First case of influenza confirmed locally

Henrietta Brewer
November 28, 2019

"NHS services across England continue to work hard to prepare for the winter season, including staff getting their free flu jab, and now we're appealing to the public to "Help Us, Help You" by ensuring that they and their eligible children or relatives get vaccinated, now", said Professor Stephen Powis, NHS England national medical director.

A flu vaccine is recommended during the fall season every year for persons age six months and up.

The agency says 21 pneumonia and flu deaths have been reported so far this season. Influenza activity usually peaks in January or later.

Martin Marshall, Chair of the Royal College of Global Positioning System, says: "Influenza can be a very unpleasant illness, and while it is not generally a serious illness for most people, for those in at-risk groups, such as young children, elderly people, those with long-term conditions and pregnant women, flu has the potential to trigger life-threatening complications".


The result is a flu vaccine that doesn't offer much protection. The first human testing began on a small scale this year at the National Institutes of Health.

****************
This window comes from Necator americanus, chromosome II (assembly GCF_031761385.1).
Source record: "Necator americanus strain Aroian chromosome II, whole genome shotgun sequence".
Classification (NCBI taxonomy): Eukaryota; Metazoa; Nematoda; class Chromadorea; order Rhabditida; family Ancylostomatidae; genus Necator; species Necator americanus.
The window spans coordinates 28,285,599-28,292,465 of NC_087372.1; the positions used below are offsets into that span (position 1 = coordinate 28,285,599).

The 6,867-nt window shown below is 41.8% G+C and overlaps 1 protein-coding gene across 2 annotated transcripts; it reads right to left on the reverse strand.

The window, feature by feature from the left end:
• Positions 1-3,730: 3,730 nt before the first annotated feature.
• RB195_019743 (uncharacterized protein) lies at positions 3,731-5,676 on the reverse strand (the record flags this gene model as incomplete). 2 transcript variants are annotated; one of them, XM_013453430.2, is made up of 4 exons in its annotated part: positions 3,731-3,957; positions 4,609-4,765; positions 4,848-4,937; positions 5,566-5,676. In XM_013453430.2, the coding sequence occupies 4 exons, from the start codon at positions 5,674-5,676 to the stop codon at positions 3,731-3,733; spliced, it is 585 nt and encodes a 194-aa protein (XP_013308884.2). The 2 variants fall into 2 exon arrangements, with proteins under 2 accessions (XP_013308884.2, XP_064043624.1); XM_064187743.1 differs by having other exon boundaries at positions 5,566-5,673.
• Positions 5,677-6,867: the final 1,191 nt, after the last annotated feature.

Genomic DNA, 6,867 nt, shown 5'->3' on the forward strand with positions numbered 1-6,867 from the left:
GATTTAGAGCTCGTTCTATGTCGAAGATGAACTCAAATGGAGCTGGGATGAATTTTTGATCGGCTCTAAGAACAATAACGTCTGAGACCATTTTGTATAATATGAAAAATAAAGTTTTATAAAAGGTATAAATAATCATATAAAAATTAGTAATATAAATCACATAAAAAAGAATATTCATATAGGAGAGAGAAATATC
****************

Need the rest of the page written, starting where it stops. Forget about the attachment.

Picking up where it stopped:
Chief Pharmaceutical Officer at NHS England Dr Keith Ridge has urged pharmacy teams to get their own seasonal flu jabs.

Influenza is a highly contagious respiratory virus that can cause fever, cough, muscle aches, and fatigue.

Another factor that keeps people from getting vaccinated is they don't realize how risky flu and its complications, such as pneumonia, can be. For example, people with asthma may have attacks while infected with the flu.


"Oncology patients are especially vulnerable to flu complications".

Who can get the vaccine?

"They are more likely to acquire infection through with healthcare settings and are less likely to mount a response to vaccination".

Adult flu deaths are not required to be reported to the local health department, influenza-associated deaths of children under 18 are of serious concern and are a mandatory reportable condition.

"We need to do a better job of producing convincing messages" about the importance of the flu shot, said Dr. Sharon Watkins, a Pennsylvania epidemiologist and president of the Council of State and Territorial Epidemiologists. It is an editorially independent program of the Kaiser Family Foundation that is not affiliated with Kaiser Permanente.


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